The DCS summer sale started yesterday afternoon (or the minute after midnight, Moscow time), so I grabbed the P-51 and the Huey. I haven’t had a chance to get into the latter yet, but the P-51 is very cool. I have HOTAS cheat sheets for the Ka-50 and the Su-25T (smart of me, if I do say so myself; remembering which buttons do what is the hardest part of any return to flight simming after a break), each of which takes up about a full page of notebook paper, with avionics and attack procedures on the other side. For comparison, the P-51 cheat sheet is about half of the front of a notecard—everthing else is used rarely enough to just throw the actual switch in the clickable cockpit.
Engine start was correspondingly simple: open the air intake, turn on electric power, turn on the fuel pump, and start the engine turning. Ground handling proved a little more complicated, since the P-51 has two modes on the ground. The first, activated by holding the stick aft of neutral, has tailwheel steering, but only up to 6 degrees off of a straight line. It’s easy to control, but it also has a turning circle more suited to a battleship, so I found myself trying to use the other mode, too. Holding the stick forward of neutral unlocks the tailwheel and lets it swivel freely, which might be described as ‘ground loop mode’. Eventually, I got my toe brakes properly calibrated, which made it possible to straighten out and re-enable tailwheel steering after making a sharp turn with the swiveling tail wheel. Once I got that down, I was able to actually make it to the runway to attempt a takeoff. Three of them, in fact, two with the takeoff assistance set to full, and one without any takeoff assistance at all. It didn’t seem all that hard to me in either instance, but that might just be my many, many hours in simulated prop aircraft showing through, or possibly the results of the manual’s recommendation to trim in five degrees of rudder before takeoff for the torque. Anyway, the trick is to hold yourself in place with the wheel brakes, run the throttle up to 30 psi of manifold pressure, then release the brakes and slowly feed in power up to 50 psi while holding the stick back to keep tailwheel steering. Pull the tail off the ground at 75 miles per hour or so, keep it straight, wait for the plane to fly itself into the air, and Bob’s your uncle.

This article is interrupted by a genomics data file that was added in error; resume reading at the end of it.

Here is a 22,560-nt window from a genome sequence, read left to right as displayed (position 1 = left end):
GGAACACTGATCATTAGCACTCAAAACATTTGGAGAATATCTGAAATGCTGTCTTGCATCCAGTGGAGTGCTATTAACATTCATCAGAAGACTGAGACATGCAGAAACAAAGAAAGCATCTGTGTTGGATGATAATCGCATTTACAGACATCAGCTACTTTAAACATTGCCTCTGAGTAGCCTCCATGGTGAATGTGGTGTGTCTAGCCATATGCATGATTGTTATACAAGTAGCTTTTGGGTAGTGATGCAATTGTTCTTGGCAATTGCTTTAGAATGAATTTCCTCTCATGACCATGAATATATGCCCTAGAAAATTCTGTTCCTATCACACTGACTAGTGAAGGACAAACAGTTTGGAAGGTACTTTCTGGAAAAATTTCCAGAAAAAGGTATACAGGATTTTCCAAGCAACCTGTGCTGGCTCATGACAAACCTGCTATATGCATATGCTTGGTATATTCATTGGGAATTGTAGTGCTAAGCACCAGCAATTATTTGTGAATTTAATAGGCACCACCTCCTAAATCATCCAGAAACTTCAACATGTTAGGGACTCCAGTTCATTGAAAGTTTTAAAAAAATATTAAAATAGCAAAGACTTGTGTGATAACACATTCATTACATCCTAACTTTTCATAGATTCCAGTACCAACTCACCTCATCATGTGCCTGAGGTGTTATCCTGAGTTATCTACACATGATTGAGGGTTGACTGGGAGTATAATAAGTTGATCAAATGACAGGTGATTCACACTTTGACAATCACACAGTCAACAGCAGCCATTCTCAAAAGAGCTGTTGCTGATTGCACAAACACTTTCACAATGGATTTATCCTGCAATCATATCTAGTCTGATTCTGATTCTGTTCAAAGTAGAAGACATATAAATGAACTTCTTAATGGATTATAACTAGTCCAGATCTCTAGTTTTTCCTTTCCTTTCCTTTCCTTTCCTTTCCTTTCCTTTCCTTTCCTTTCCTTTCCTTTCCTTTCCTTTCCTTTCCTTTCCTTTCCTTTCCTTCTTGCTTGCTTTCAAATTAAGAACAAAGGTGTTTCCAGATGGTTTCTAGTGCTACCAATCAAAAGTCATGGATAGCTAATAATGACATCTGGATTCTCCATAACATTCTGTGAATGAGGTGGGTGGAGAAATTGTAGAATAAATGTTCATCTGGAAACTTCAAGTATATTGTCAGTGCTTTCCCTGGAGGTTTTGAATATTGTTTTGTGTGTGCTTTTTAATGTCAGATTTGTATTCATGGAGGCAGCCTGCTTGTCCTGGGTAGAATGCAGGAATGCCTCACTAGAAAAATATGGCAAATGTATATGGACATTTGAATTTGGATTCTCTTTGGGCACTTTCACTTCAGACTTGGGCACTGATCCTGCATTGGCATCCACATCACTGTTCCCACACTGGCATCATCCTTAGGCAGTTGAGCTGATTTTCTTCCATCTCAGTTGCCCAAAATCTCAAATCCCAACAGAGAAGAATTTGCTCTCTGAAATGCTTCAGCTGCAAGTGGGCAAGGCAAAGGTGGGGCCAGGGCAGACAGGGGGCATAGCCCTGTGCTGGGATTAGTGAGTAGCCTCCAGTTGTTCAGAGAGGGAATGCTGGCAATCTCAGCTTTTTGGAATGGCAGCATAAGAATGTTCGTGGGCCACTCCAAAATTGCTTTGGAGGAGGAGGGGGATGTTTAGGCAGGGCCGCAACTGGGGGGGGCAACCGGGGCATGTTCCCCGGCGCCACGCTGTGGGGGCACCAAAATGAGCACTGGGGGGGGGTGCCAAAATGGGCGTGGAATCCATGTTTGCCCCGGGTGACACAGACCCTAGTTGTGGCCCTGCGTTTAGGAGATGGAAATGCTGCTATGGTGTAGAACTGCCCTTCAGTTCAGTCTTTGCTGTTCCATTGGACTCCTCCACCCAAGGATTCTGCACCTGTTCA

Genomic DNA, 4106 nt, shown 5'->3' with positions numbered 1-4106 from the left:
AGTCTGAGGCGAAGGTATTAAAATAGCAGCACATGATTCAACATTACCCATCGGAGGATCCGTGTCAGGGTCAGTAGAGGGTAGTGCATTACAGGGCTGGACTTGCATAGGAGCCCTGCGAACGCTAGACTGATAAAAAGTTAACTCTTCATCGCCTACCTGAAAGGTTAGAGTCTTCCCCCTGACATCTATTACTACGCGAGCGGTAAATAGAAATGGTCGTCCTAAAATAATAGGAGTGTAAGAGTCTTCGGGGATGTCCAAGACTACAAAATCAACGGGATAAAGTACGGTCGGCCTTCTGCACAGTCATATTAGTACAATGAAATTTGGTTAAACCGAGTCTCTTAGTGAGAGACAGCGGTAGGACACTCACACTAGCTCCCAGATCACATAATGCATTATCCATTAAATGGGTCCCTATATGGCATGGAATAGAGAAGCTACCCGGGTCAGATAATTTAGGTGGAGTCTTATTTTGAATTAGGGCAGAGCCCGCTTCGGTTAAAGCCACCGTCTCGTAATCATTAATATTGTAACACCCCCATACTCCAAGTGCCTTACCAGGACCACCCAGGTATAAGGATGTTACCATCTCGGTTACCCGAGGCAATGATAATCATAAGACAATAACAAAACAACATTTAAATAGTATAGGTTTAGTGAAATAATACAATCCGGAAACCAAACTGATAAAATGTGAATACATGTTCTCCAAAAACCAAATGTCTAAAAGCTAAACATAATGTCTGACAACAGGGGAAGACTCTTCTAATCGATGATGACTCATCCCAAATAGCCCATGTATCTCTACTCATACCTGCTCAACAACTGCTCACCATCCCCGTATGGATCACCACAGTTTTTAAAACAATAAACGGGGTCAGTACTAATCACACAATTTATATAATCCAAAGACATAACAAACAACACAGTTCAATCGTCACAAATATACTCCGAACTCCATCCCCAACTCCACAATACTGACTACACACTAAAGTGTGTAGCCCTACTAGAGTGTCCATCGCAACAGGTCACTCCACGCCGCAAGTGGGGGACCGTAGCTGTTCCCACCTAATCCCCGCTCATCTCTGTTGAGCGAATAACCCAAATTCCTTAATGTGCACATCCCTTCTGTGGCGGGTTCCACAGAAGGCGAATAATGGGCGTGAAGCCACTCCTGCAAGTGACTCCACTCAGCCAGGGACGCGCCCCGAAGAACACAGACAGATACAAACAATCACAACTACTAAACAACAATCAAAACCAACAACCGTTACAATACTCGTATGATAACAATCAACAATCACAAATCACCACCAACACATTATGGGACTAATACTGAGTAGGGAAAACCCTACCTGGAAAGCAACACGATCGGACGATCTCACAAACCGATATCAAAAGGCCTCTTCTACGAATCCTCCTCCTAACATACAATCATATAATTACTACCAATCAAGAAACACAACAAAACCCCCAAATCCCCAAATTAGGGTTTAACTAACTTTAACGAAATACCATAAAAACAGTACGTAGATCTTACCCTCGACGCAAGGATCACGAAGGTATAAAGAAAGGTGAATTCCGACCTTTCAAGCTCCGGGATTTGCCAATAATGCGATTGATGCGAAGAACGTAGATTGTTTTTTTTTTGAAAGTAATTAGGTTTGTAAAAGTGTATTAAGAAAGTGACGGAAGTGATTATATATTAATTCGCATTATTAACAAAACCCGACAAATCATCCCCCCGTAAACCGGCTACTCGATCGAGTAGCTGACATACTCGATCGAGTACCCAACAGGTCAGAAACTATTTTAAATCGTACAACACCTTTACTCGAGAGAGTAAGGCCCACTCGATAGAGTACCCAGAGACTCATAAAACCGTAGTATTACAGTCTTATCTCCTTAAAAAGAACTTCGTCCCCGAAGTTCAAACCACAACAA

The first step in the post-takeoff checklist is to set the fuel tank selector to the fuselage tank as soon as possible. It’s behind the pilot, and it turns the otherwise-friendly P-51 into a Camel-esque spinning monster, and skipping the drain-the-fuselage-tank-before-having-any-fun step after my first takeoff resulted in an inverted flat spin at the top of a loop about 500 feet above the ground. Oops. After picking myself out of the burning wreckage, I gave it another go, set the fuel tank selector to ‘fuselage’ until the engine sputtered, then put it back to one of the wing tanks and did some maneuvering.
It was fantastic. The Mustang is small, light, and fast, and is easy to flog around the sky. A nudge of the stick to the left, a bit of rudder, and some back pressure, and hey presto, a perfect four-G turn. It has more than enough power to go vertical (especially considering my most recent prop flight hours have been in Rise of Flight), climbs well, stays rock-steady in dives, and turns much better than its reputation suggests. After a few minutes of that, I decided I’d give a landing a try, so I eventually found the runway I took off from and settled in on an approach. With flaps and gear, I found 120 miles per hour easy to hold, so I flew that most of the way in. The problem was that going that speed forced a very shallow approach, so I flew the last half-mile or so before the runway completely blinded by the Mustang’s giant snout. Still, I managed to not drift completely off the runway, and touched down going about 90. That was slow enough to hold the stick back for tailwheel steering, so I didn’t even flip the plane or anything.
On the final flight, I turned the machine guns from SAFE to DAKKA and came back around on the airfield to strafe the radars. As I suspected from its dive performance, it’s a good gunnery platform, and I popped two of them before I realized I hadn’t been paying much attention to my engine gauges. I also realized that my engine gauges were saying things that would have caused flashing lights and audible alarms in a more modern aircraft, such as, “Your oil is almost on fire,” and, “All your coolant has boiled.” Oops again. Seconds later, my engine made a very loud clunk, going from 3000 RPM to 0 in the space of about a tenth of a second. As good a chance as any to try a deadstick belly landing, I figured, so I found myself a nice open field just past the airfield, lined up, and set her down, a little beat up but certainly fixable.
I think it’s worth the $16.